Bad A-Level choices are blocking poorer kids from uni – so the Russell Group is going to step in and help

If we want to boost social mobility, we need to correct the imbalances in the information children receive

Tim Bradshaw
Thursday 23 May 2019 00:05
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All pupils should have access to the information they need to make the best decision for their future
All pupils should have access to the information they need to make the best decision for their future

Some people just know what they want to be when they grow up. I watched Open University science programmes on Sunday mornings and wanted to uncover the mysteries of the earth. I duly took A Levels in Chemistry, Maths and Geology before studying the latter at degree level and for my PhD. The educational path for me was clear, at least for the early part of my career.

Many young people, however, are less sure. Should they focus on the subjects they enjoy, or those they are told will lead to the best jobs? Should they specialise in sciences, arts or humanities, or spread their bets? Their parents will know the anxiety of trying to provide sound advice.

So how much do the subjects you study at school really have a bearing on your later life? If you want to enter a selective university, the answer is often a lot.

Admissions teams have a responsibility to accept only the students they believe are prepared for the rigours that will follow. Whether it’s to study Physics, Music or French, for many degrees some prior knowledge is vital, as are specific skills.

Yet in a recent survey of hundreds of Year 10s conducted by the Russell Group, pupils consistently ranked choosing the right subjects as less important for getting into university than other factors. Almost all placed it beneath securing the necessary grades, writing a strong personal statement and giving a good interview. The survey also showed that pupils at independent schools are much more likely than their peers in comprehensives to aspire to university. This means that better off pupils are already choosing their A Level subjects with an eye to their eventual degree.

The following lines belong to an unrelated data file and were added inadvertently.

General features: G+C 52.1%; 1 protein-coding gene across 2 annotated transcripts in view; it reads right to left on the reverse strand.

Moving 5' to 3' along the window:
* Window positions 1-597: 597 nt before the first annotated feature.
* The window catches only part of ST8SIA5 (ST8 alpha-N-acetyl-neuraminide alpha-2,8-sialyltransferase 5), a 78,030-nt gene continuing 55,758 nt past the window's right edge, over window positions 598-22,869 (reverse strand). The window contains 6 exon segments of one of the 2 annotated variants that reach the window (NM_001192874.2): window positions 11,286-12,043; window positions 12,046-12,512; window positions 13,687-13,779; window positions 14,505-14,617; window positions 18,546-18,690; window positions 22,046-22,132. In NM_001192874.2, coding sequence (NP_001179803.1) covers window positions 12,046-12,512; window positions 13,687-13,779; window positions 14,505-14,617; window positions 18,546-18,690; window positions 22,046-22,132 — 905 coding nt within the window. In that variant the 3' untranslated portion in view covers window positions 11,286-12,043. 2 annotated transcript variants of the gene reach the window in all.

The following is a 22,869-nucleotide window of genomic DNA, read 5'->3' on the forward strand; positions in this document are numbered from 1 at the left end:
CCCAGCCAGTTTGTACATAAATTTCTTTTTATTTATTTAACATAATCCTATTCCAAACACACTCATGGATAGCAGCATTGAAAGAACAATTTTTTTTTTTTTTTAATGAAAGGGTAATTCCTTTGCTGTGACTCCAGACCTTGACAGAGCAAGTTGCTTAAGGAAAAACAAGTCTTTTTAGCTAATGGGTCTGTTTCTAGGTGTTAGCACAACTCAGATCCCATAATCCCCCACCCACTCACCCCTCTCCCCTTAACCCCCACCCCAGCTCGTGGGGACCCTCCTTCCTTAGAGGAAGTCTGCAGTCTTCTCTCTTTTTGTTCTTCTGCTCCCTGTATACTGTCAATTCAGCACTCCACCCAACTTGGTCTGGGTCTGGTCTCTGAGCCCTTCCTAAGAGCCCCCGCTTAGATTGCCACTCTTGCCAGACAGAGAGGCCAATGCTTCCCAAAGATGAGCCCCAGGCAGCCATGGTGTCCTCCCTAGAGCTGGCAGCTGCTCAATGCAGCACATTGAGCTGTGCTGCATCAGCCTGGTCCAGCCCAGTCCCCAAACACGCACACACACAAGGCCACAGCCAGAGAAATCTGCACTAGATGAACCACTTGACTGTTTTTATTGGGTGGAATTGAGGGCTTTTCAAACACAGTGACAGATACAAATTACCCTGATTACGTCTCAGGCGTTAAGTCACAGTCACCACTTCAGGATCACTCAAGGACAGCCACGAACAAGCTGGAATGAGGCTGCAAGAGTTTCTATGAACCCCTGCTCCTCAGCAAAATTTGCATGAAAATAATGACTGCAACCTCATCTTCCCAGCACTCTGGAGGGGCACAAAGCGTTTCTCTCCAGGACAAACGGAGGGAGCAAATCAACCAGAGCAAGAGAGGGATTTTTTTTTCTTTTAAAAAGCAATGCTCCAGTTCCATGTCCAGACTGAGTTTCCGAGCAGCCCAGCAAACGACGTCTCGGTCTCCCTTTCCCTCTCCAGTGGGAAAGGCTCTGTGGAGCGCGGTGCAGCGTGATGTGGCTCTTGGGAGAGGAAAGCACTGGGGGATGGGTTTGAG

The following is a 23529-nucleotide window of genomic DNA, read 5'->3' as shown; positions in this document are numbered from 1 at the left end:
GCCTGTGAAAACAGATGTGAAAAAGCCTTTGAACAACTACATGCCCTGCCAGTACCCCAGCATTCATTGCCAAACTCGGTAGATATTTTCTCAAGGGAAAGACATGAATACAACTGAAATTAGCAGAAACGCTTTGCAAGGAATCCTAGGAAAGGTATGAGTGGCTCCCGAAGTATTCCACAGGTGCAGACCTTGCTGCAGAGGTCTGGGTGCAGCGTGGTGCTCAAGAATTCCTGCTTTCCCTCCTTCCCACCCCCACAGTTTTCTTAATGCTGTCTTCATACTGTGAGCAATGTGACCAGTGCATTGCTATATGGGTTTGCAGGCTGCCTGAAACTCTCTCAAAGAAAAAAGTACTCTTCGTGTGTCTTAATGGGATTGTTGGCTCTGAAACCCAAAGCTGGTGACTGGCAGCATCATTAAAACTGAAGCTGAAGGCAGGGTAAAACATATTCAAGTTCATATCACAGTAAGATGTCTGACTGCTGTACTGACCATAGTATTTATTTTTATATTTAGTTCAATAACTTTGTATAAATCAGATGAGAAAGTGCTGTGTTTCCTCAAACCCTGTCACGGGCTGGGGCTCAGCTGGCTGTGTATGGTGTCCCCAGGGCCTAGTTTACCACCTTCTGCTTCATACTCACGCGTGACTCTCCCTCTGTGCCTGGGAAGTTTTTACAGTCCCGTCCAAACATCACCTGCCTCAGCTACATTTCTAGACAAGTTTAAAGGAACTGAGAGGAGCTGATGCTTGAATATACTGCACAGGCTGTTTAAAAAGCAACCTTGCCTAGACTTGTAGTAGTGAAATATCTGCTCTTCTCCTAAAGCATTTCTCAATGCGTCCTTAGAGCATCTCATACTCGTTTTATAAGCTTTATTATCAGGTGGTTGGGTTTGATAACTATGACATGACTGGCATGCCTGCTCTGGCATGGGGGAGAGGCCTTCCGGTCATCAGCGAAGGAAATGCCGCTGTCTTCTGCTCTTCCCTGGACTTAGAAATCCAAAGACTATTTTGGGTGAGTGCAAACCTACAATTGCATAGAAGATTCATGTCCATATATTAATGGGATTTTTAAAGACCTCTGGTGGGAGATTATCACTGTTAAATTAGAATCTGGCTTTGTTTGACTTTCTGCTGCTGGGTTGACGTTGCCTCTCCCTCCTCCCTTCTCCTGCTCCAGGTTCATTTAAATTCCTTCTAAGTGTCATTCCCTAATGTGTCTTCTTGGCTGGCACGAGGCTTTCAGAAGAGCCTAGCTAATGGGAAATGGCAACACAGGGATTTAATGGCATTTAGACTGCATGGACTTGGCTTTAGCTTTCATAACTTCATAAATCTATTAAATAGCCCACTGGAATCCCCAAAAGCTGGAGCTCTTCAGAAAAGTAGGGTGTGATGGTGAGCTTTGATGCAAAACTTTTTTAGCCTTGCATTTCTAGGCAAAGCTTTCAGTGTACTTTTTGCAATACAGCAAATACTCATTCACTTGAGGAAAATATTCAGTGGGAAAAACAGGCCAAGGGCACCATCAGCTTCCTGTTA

That these young people appear to be on a clearer trajectory to higher education is no surprise. No matter how much teachers strive to provide the best possible careers advice to all pupils, it is extremely difficult to replicate the support and exposure afforded to those in better off homes.

These young people tend to grow up in households where selective universities are not something that is a remote possibility, but a rite of passage. Where the skills needed to navigate our education system successfully are passed between generations and absorbed by osmosis, and where the phrase “PPE at Oxford” requires no further explanation.

By contrast, research by the Sutton Trust found bright but disadvantaged A Level students to be only half as likely as their wealthier classmates to be taking subjects considered to provide access to good universities. A teacher in a deprived part of the country recently told one of my team about a gifted pupil whose dreams of getting on to a marine biology degree were scuppered because no one had advised her that a BTEC in health and social care was the wrong stepping-stone for this particular aim. Too often, he says, he has seen talented pupils set back by a wrong or absent steer.

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If we want to boost social mobility, we need to correct such information imbalances. Tackling the inequalities that affect the life chances of young people has many facets, from raising aspiration to ensuring all pupils receive a quality education. Achieving greater parity in the advice they can access matters greatly too.

The Russell Group, representing 24 leading universities, is therefore launching renewed guidance on subject choice. Our new Informed Choices website will be accessible to all pupils and their parents. Individuals will be able to select different degrees to see which subjects they may need to study first. And they can input countless A Level combinations to understand which university courses are then opened up. In a few clicks, anyone considering university can build up a rich and personalised picture of the routes they might take.

In moving to the new website, we will no longer publish a list of so-called “facilitating subjects”. These have been the subjects deemed to open most doors at our universities, because of the large number of degrees for which they are considered essential preparation. The list was put together particularly to help pupils who wanted to go to university but weren’t yet sure of which degree to take. And to provide clear advice to those who might not otherwise receive it.

Our new, more sophisticated digital tool will do the same thing, but in a different way. Dispensing with facilitating subjects will also help avoid the problem of misinterpretation. I sometimes hear it suggested that every student entering a Russell Group university must have studied at least one of these subjects, or indeed only them. We have always been clear that this is not the case. Our new approach makes this clearer still.

Universities, like many employers, value a rounded education. If, for example, a budding young scientist has met their course’s requirements by taking Biology and Maths A Levels, why shouldn’t they vary their experience with a language or an arts subject? Academic versatility can only be a good thing in a world where we will all be living and working longer, and where more of us are likely to change our careers and directions along the way, as I have.

What matters is that pupils – all pupils, of all backgrounds – are able to explore their options carefully and make subject choices that are well-informed.

Tim Bradshaw is the chief executive of the Russell Group

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